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U.S. House Prices Analysis and Trend Forecast 2019 to 2021

U.S. Housing Market Has Bottomed, Now is the Time to Buy

Housing-Market / US Housing Oct 27, 2009 - 03:58 AM GMT

By: Money_Morning

Housing-Market

Best Financial Markets Analysis ArticleMartin Hutchinson writes: It looks like the U.S. housing sector has bottomed. In fact, if you’ve been thinking about buying a house, this may be the time to make your move.

Let me tell you why.


Congress and the Obama administration are considering whether to extend the $8,000 first-time-buyer tax credit for another year from Nov. 30, when it expires. With cheap money, housing may show strength in the short term, just as we’ve seen with other assets. But there is the potential for a market hiccup next year or in 2011.

When the National Association of Homebuilders released its NAHB Index for October last week, it showed a drop of one point in homebuilders’ view of the market, from 19 to 18.

The good news: The index is at double its level from last spring – when it bottomed out at nine – meaning homebuilders see an improving market.

The bad news: The index is based so that a reading of 50 is the “neutral market” view. That means there’s a long way to go, yet.

But even if Congress doesn’t opt to extend the $8,000 tax credit, 30-year mortgage rates are still down around 5.1% – close to their all-time low. But rates probably won’t remain that low for long: Building inflationary pressures and the huge U.S. budget deficit will combine to push interest rates higher.

In other words, even if housing prices are destined to drop by another 10% (except in the very worst areas, I wouldn’t expect you’d see anymore than that), you still may end up saving so much on financing costs by borrowing now that you’d be mad to wait any longer.

Housing arithmetic is always complicated but one thing I do know: 7% of $90,000 is more than 5.1% of $100,000!

The S&P/Case-Shiller composite home price index bounced nicely in July, with the 20-city index rising 1.5%, after a 1.3% jump the previous month. That’s a pretty good indication that the markets have bottomed out.

What’s more, the $8,000 credit for first-time buyers was still in force for August and September transactions (you need to close to get the credit, so deals done before Sept. 30 should squeeze under the wire). Since interest rates remained low for those months, it’s likely we’ll see further price rises then, too.

That would mirror the market in Britain, where housing prices bottomed out last spring and have risen for the six months since. Indeed, the market in London for houses priced above 5 million pounds (about $7.5 million) is apparently exceptionally strong, because of the likely level of Goldman Sachs Group Inc. (NYSE: GS) bonuses!

For those of us who aren’t about to receive a Goldman Sachs bonus, or buy a house priced above $7.5 million, the short-term outlook is still pretty good. U.S. gross domestic product (GDP) almost certainly rose during the third quarter – probably by about 3% – and is expected to rise again in the fourth quarter.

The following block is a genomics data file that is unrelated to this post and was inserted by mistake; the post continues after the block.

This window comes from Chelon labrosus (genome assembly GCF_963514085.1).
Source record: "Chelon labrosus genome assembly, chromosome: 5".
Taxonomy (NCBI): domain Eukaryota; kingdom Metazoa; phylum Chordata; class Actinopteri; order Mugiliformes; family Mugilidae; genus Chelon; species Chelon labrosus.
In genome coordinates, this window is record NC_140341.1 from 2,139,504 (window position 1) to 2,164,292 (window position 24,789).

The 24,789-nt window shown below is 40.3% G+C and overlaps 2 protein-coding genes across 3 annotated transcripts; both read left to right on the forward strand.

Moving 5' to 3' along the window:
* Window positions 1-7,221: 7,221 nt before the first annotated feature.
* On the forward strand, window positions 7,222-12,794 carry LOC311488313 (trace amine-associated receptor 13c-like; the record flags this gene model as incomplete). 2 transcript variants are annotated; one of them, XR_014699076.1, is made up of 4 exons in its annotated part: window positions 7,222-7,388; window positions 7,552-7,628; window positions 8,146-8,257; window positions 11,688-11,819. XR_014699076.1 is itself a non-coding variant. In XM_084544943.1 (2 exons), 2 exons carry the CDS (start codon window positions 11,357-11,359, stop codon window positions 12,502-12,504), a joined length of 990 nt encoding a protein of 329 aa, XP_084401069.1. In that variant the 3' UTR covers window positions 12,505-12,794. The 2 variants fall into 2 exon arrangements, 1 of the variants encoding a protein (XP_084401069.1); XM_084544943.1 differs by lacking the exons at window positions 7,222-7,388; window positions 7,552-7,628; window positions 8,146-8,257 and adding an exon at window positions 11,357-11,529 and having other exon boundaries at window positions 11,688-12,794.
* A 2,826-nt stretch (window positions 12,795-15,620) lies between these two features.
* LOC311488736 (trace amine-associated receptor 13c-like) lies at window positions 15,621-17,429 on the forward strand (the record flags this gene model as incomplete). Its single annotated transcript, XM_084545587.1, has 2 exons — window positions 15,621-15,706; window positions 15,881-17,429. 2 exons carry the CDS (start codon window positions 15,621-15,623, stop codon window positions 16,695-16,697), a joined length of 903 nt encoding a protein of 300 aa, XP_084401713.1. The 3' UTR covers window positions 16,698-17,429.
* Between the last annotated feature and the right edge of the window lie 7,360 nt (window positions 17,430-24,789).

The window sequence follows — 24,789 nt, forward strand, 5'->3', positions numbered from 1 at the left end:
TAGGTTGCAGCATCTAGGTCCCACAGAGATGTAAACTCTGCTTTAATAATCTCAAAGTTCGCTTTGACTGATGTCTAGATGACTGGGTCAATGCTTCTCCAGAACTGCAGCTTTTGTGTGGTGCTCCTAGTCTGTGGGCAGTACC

That should translate into an abatement of the flood of job losses – perhaps from the 250,000-per-month rate of the last few months to around 100,000 per month. That’s still bad, but is indicative of a recovery ahead. At that point, the outlook for the housing market will depend on what region you live in.

In Florida, California and Nevada – where prices have dropped more than 40% – there may still be a large number of foreclosures and unoccupied new buildings left over from the bubble. In those markets, therefore, the excess supply may take time to absorb.

Similarly, even with the government bailout of the automobile industry, I probably wouldn’t invest heavily in Detroit, even though prices there are lower than they were in 1995. However, in such cities as Atlanta and Dallas, prices did not rise too much in the bubble – and haven’t dropped all that much since – so the market should rest on a firm foundation and we can expect it to advance.

Beyond 2009, the prognostication is still murky. On the one hand, even a slow economic recovery should induce consumers to more seriously consider home purchases. And with inflation apparently on the upswing, the prices of those houses can be expected to increase, as well.

On the other hand, if inflation really gets a grip, the U.S. Federal Reserve will have no alternative but to raise interest rates. Housing is the most-interest-rate sensitive sector of consumer spending. So if rates rise sharply, the housing market will inevitably suffer.

As for the $8,000 credit for first-time homebuyers, it doesn’t really matter. It’s like the “Cash-for-Clunkers” program. If Congress extends it, it will prop up the housing market a bit. But if Congress doesn’t, there will be no disaster – the market will simply fall back for a few months until demand catches up with supply.

It makes only a modest short-term difference in activity, and probably only a 1% to 2% difference in the level of housing prices.

If you’ve got the money, go buy a house. You won’t find a better time to strike.

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